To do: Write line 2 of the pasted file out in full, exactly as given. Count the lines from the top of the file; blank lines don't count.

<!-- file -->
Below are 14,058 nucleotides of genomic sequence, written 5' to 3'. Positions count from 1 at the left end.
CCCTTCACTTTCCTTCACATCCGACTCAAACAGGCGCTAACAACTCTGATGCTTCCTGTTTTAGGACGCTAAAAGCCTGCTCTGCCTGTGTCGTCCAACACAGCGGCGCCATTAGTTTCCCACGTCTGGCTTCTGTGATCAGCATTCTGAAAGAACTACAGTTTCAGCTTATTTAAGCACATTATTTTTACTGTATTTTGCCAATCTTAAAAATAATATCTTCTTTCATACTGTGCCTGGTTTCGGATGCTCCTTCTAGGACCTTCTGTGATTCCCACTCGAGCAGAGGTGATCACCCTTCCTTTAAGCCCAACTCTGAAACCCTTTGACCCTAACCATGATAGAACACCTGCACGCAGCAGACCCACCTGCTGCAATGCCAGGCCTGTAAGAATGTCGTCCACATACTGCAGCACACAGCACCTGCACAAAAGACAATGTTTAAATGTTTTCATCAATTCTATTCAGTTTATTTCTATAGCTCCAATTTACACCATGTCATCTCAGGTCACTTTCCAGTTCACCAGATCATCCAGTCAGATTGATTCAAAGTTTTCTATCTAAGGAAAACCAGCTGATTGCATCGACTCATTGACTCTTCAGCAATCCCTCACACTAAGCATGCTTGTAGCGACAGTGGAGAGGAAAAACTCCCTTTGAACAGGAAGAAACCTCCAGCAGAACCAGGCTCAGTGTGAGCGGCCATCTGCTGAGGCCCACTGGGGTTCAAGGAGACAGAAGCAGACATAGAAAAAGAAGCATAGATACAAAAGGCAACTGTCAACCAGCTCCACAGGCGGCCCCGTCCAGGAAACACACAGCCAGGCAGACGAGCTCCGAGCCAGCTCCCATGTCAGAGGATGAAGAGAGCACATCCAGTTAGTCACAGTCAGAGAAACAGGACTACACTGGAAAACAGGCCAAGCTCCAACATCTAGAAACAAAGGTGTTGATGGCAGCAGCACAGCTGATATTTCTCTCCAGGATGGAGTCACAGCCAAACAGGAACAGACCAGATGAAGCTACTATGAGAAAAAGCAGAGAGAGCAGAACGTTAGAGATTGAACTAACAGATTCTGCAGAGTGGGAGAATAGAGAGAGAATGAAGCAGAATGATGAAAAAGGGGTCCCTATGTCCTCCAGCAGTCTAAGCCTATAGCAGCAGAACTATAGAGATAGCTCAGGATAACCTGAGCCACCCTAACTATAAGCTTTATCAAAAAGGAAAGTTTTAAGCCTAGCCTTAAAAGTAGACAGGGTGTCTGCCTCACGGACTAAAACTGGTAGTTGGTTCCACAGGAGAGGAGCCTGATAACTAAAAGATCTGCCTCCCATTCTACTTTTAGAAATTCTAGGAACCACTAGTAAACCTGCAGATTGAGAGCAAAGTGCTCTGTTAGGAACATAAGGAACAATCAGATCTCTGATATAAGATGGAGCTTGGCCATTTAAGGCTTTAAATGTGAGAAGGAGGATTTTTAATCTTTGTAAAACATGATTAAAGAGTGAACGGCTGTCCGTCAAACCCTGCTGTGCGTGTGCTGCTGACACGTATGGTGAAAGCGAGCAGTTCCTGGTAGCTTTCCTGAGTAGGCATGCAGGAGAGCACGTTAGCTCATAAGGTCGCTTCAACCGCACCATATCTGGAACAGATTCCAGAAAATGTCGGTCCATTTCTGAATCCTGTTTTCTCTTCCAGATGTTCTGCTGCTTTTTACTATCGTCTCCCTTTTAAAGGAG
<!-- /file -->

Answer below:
CCCTTCACTTTCCTTCACATCCGACTCAAACAGGCGCTAACAACTCTGATGCTTCCTGTTTTAGGACGCTAAAAGCCTGCTCTGCCTGTGTCGTCCAACACAGCGGCGCCATTAGTTTCCCACGTCTGGCTTCTGTGATCAGCATTCTGAAAGAACTACAGTTTCAGCTTATTTAAGCACATTATTTTTACTGTATTTTGCCAATCTTAAAAATAATATCTTCTTTCATACTGTGCCTGGTTTCGGATGCTCCTTCTAGGACCTTCTGTGATTCCCACTCGAGCAGAGGTGATCACCCTTCCTTTAAGCCCAACTCTGAAACCCTTTGACCCTAACCATGATAGAACACCTGCACGCAGCAGACCCACCTGCTGCAATGCCAGGCCTGTAAGAATGTCGTCCACATACTGCAGCACACAGCACCTGCACAAAAGACAATGTTTAAATGTTTTCATCAATTCTATTCAGTTTATTTCTATAGCTCCAATTTACACCATGTCATCTCAGGTCACTTTCCAGTTCACCAGATCATCCAGTCAGATTGATTCAAAGTTTTCTATCTAAGGAAAACCAGCTGATTGCATCGACTCATTGACTCTTCAGCAATCCCTCACACTAAGCATGCTTGTAGCGACAGTGGAGAGGAAAAACTCCCTTTGAACAGGAAGAAACCTCCAGCAGAACCAGGCTCAGTGTGAGCGGCCATCTGCTGAGGCCCACTGGGGTTCAAGGAGACAGAAGCAGACATAGAAAAAGAAGCATAGATACAAAAGGCAACTGTCAACCAGCTCCACAGGCGGCCCCGTCCAGGAAACACACAGCCAGGCAGACGAGCTCCGAGCCAGCTCCCATGTCAGAGGATGAAGAGAGCACATCCAGTTAGTCACAGTCAGAGAAACAGGACTACACTGGAAAACAGGCCAAGCTCCAACATCTAGAAACAAAGGTGTTGATGGCAGCAGCACAGCTGATATTTCTCTCCAGGATGGAGTCACAGCCAAACAGGAACAGACCAGATGAAGCTACTATGAGAAAAAGCAGAGAGAGCAGAACGTTAGAGATTGAACTAACAGATTCTGCAGAGTGGGAGAATAGAGAGAGAATGAAGCAGAATGATGAAAAAGGGGTCCCTATGTCCTCCAGCAGTCTAAGCCTATAGCAGCAGAACTATAGAGATAGCTCAGGATAACCTGAGCCACCCTAACTATAAGCTTTATCAAAAAGGAAAGTTTTAAGCCTAGCCTTAAAAGTAGACAGGGTGTCTGCCTCACGGACTAAAACTGGTAGTTGGTTCCACAGGAGAGGAGCCTGATAACTAAAAGATCTGCCTCCCATTCTACTTTTAGAAATTCTAGGAACCACTAGTAAACCTGCAGATTGAGAGCAAAGTGCTCTGTTAGGAACATAAGGAACAATCAGATCTCTGATATAAGATGGAGCTTGGCCATTTAAGGCTTTAAATGTGAGAAGGAGGATTTTTAATCTTTGTAAAACATGATTAAAGAGTGAACGGCTGTCCGTCAAACCCTGCTGTGCGTGTGCTGCTGACACGTATGGTGAAAGCGAGCAGTTCCTGGTAGCTTTCCTGAGTAGGCATGCAGGAGAGCACGTTAGCTCATAAGGTCGCTTCAACCGCACCATATCTGGAACAGATTCCAGAAAATGTCGGTCCATTTCTGAATCCTGTTTTCTCTTCCAGATGTTCTGCTGCTTTTTACTATCGTCTCCCTTTTAAAGGAG